The U.S. Department of Health and Human Services (HHS), through the Substance Abuse and Mental Health Services Administration (SAMHSA), today released a new report, National Guidelines for Child and Youth Behavioral Health Crisis Care, which describes the urgent need to improve crisis response services for children, youth, and families and provides guidance on how communities can address the existing gaps in care for youth.
“America’s youth deserve appropriate, well-informed and effective behavioral health crisis services. All too often, children and youth experiencing a behavioral health crisis face hospitalization or justice system involvement, instead of receiving the home-based care and community-based services that are in many circumstances best for de-escalating and stabilizing a crisis,” said Miriam Delphin-Rittmon, Ph.D., HHS Assistant Secretary for Mental Health and Substance Use and the leader of SAMHSA.
The National Guidelines for Child and Youth Behavioral Health Crisis Care offers best practices, implementation strategies, and practical guidance for the design and development of services that meet the needs of children, youth, and their families experiencing a behavioral health crisis. Additional technical guidance is provided in a companion report produced by SAMHSA in conjunction with the National Association of State Mental Health Program Directors, A Safe Place to Be: Crisis Stabilization Services and Other Supports for Children and Youth. This report is part of a 10-paper compendium “From Crisis to Care” that will be released in the coming weeks.
As the national guidelines outline, the need for developmentally and culturally appropriate crisis response services for youth is crucial, and yet while many crisis response systems have robust services in place for adults, there are often considerable gaps in capacity to serve youth and families.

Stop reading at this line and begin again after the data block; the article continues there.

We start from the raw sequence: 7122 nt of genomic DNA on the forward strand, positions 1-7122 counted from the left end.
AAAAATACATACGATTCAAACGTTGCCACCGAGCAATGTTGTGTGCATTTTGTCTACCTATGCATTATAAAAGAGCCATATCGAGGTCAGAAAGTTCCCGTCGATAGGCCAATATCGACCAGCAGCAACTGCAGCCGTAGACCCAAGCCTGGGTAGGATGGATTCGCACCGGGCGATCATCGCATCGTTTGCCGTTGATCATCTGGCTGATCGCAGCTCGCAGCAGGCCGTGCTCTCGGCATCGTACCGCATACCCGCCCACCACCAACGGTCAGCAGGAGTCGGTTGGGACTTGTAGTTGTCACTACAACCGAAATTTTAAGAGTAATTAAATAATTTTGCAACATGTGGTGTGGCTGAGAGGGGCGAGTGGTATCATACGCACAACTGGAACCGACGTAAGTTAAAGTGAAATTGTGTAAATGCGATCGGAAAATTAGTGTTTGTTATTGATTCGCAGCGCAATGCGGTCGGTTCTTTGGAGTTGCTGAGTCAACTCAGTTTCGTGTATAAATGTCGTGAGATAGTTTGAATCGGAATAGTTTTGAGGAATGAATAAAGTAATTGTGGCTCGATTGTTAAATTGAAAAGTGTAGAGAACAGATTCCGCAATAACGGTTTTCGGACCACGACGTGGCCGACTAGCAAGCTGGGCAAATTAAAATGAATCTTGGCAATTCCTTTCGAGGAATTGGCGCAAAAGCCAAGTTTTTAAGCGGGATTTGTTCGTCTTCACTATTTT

SAMHSA’s guidelines recommend that youth in crisis from mental health and substance use disorders receive care in the least restrictive setting possible, and if it is safe, at home and in the community. Whenever possible, hospitalizations and justice system involvement should be safely reduced or prevented.
As with adults, the guidelines recommend that crisis services for children and families ensure that youth and families have:
- Someone to Talk To: Crisis Call Centers, including the new national 988 Suicide & Crisis Lifeline, offering 24/7/365 access to counselors with specialized training to respond to youth and families
- Someone to Respond: Mobile Response Teams, to respond to crises at homes, schools and elsewhere in the community, keeping youth in their homes when safe to do so
- A Safe Place to Be: Crisis Receiving and Stabilization Services, including in-home services, at crisis care facilities, emergency departments and hospital settings
According to SAMHSA’s recommendations, crisis response systems should partner with agencies across the continuum of care for children and youth: including schools, family and peer support, community organizations, child welfare and foster care, juvenile justice, pediatricians and other primary care providers, and law enforcement when appropriate.
The guidelines further recommend that crisis care providers be trained to respond to the diverse needs of all youth, including those of different age ranges, races and ethnicities, sexual and gender identities, immigration status, homelessness and intellectual or developmental disabilities. They also recommend that clinicians and peers reflect the diverse communities they serve.
Last year, the American Academy of Pediatrics (AAP), the American Academy of Child and Adolescent Psychiatry (AACAP) and the Children’s Hospital Association (CHA) joined together to declare a National State of Emergency in Children’s Mental Health, and the U.S. Surgeon General issued an advisory (PDF | 1 MB) highlighting the urgent need to address the youth mental health crisis, which has been exacerbated by the COVID-19 pandemic.
Between 2016 and 2020, the number of children ages 3-17 years diagnosed with anxiety grew by 29% and those with depression by 27%, according to data from the HHS Health Resources & Services Administration’s National Survey of Children’s Health. In 2020, suicide was the second leading cause of death for young people aged 10-14 and 25-34, and among the top 9 leading causes of death for people ages 10-64, according to a report by the HHS Centers for Disease Control and Prevention.